Edele Gormley, Agile Coach

Hi, I’m Edele

I’m a Northern Irish Agile and Lean Coach working in Berlin, Germany.

Since before “Agile” became a buzzword, I’ve been working to help groups of individuals become high functioning teams, and inspiring people to identify the changes they could make to improve.


I’ve studied software methodologies for over 12 years, worked as a software developer, DBA, software team lead, Scrum Master, Product Owner, and Agile Coach, and I’ve been through all the struggles each of these roles face. I love working with people, mentoring them, resolving conflicts, and inspiring change.

I like to think of processes as a “pick ‘n’ mix” stand - you wouldn’t fill up on all the same sweets when there’s all that variety to choose from. With this in mind, I’ve learned as much as I can about as many techniques as possible - “Agile” or otherwise - to be as flexible as possible for any challenge that may present itself. Every situation, and every team, is different, and there are no silver bullets - but that’s what keeps this field so exciting!

Okay, tell me more…

I can only coach so many people in person, but I try to write down a lot of learnings and experiences here. If you have something to say, or a question to ask, drop me a line!

Something new: Agile with Edele

If you’ll direct your eyes upwards, to the URL bar above, you’ll notice that you’re now browsing agilewithedele.com instead of edelegormley.xyz.

This subtle, seemingly unimportant change is the prelude to a bunch of sweeping changes that will find their way across this site over the next couple of months. Maybe the next time you visit, the title of the site will have changed, or the logo, or there’ll be a …

Agile doesn't suck, your Execution does

I’ve met many people over the years who, once they learn I’m an Agile Coach, begin to tell me all of their bad experiences with Agile. Here’s a few (real) quotes from such conversations:

Agile? We tried daily stand-ups once, they were so boring.

We failed at customer satisfaction because we used Agile

My business failed because of Scrum. The clients didn’t get what they wanted because business people …

There's more to Agile than Scrum and Kanban: 3 alternatives

Most people have heard of Scrum and Kanban, but what about the other Agile approaches?

When I was first learning about the various approaches to software development, Scrum wasn’t as prevalent as it is today—it was just one approach in a crowd of many. So what’s happened to the others? Why has Scrum surpassed them in popularity? Are they really not relevant anymore?

Let’s look at three such methodologies, …

Back to Basics Standups

I’ve been present at literally thousands of stand-up ceremonies, from co-located to completely remote to somewhere in-between. I still remember the very first one I attended. I walked into the room and grabbed a seat, that’s the way every meeting had gone in my experience. A colleague told me to stand-up, I laughed. “Oh we’re literally standing up?” I jumped to my feet and stood in a circle whilst …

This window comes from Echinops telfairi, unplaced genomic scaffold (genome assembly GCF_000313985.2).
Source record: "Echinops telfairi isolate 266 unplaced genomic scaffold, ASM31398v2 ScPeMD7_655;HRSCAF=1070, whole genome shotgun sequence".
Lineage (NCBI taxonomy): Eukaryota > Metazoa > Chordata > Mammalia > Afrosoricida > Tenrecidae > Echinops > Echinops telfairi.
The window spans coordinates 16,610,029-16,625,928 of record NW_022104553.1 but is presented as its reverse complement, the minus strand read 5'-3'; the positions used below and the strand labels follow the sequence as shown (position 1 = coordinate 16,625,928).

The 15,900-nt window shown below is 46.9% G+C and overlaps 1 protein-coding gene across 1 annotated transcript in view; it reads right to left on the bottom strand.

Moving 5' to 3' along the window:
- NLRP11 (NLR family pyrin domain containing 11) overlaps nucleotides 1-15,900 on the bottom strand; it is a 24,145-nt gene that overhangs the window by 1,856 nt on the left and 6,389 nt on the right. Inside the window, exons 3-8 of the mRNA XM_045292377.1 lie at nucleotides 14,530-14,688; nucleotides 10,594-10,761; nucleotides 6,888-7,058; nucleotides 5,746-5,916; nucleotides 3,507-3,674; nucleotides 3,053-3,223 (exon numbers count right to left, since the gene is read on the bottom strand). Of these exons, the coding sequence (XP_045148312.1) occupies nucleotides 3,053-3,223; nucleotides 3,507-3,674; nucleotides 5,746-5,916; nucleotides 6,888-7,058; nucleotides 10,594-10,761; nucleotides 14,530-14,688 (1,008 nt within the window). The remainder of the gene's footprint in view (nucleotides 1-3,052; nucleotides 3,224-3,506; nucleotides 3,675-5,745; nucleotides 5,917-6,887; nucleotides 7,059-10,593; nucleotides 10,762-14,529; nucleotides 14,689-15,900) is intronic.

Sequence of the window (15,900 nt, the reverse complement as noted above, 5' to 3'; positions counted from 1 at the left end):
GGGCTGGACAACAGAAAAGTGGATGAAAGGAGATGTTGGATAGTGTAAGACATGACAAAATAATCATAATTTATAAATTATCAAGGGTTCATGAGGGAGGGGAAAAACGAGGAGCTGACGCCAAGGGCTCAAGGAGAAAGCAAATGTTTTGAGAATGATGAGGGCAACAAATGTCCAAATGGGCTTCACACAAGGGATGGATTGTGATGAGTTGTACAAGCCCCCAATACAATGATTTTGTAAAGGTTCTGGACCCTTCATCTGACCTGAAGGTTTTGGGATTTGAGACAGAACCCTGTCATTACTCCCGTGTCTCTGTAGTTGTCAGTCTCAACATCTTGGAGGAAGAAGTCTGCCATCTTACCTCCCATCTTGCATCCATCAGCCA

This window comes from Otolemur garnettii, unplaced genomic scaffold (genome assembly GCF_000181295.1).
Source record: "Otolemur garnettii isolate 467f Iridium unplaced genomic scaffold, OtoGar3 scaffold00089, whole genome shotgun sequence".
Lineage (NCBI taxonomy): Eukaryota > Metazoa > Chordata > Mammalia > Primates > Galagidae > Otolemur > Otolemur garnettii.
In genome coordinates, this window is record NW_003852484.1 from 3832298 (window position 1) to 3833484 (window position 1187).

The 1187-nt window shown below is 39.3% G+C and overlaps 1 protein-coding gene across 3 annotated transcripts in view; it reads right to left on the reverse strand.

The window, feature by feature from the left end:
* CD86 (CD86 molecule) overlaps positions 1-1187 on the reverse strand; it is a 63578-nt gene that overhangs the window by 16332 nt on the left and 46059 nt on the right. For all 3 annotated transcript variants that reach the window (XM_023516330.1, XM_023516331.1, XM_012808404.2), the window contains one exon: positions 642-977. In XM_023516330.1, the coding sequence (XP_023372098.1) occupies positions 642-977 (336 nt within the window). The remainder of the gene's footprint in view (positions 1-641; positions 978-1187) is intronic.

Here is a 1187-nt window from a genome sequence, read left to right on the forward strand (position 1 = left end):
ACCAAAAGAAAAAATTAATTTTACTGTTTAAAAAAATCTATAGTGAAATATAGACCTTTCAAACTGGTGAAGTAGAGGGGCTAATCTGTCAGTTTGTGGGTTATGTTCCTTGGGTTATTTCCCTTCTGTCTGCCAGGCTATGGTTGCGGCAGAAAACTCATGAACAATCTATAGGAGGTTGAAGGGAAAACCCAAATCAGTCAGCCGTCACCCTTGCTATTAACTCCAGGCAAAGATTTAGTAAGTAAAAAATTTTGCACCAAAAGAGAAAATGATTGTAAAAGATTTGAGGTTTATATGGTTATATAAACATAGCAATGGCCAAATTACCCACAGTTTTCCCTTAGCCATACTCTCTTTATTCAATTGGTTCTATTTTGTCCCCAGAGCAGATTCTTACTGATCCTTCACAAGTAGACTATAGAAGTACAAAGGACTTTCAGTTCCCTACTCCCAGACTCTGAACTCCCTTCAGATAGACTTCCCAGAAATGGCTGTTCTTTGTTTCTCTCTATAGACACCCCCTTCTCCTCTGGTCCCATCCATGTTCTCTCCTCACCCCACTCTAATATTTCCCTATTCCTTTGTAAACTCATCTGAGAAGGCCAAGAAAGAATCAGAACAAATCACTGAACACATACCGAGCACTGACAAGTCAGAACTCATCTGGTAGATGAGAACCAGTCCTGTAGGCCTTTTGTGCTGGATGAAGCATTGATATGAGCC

The Why Question

“Value” might be an overused word amongst us Agile folks, but it’s a very important one. It helps to keep us focussed on the goal of particular exercises or rituals. Over the years I’ve observed people going through the motions for the sake of it—teams having a Daily Scrum just because “the Scrum Guide says to” without really understanding the aim of it, or performing another mindless …

Agile Lean Ireland highlights

I recently attended the awesome Agile Lean Ireland 2018 conference in Croke Park Dublin. Three of the talks in particular really stuck with me - the opening keynote and two in the afternoon, and I’d like to share my takeaways from them.

Opening keynote - Confessions of a change agent (Henrik Kniberg)

When I saw who was delivering the opening keynote of this conference, I knew I just couldn’t miss it! Henrik Kniberg …

World Cafés, Open Spaces, Marketplaces, Fishbowls - what on earth are they?

When I first attended a meetup and heard the facilitator say “we’re going to open the café” I assumed they meant they were going to start serving the drinks provided for the event. Needless to say I felt a little silly once I realised what it was. Of course, it’s a name of a facilitation technique for large groups, of which there are many, but this post will focus on the ones I come across most often. …

Start of Year Retro

The start of the year, ahhh, the perfect time to have a fresh start and forget all the pain of the year that went before. Or as I see it, the ideal time to run a retrospective to take the learnings from the past and use this to create goals for the year ahead.

I like to start by addressing any actions from the previous year (for example from previous retros) to identify what needs to be done to resolve them, and ensure the …

Boardgame as a Retro

When you play a game, you tend to come up with ways you can get a better score the next time you play, or how you might win. I never quite considered the correlation from board games to retrospectives until I witnessed it for myself.

Over lunch one day, I observed a team playing a card game known as ‘Tempel des Schreckens’ (“Temple of Horrors”). The rules of the game are simple - each player is assigned a character …

Creating an interaction map - tutorial

Interaction maps are a useful way to visualise the key dependencies that affect the work of your team. Often people within the team are aware of some of the key dependencies but mapping them out into one big diagram really helps to identify where the key communications and blockers lie. In doing so, you can focus on which interactions are absolutely fundamental to the team being able to deliver and essentially, to do their job, …

Forming a working agreement

Whatever methodology your team uses, a working agreement is a crucial component to set the expectations for what it means to be part of THIS team. I believe that every team, no matter if it has 2 or 10 people - should have one, and it should be adapted when you have new people join the team.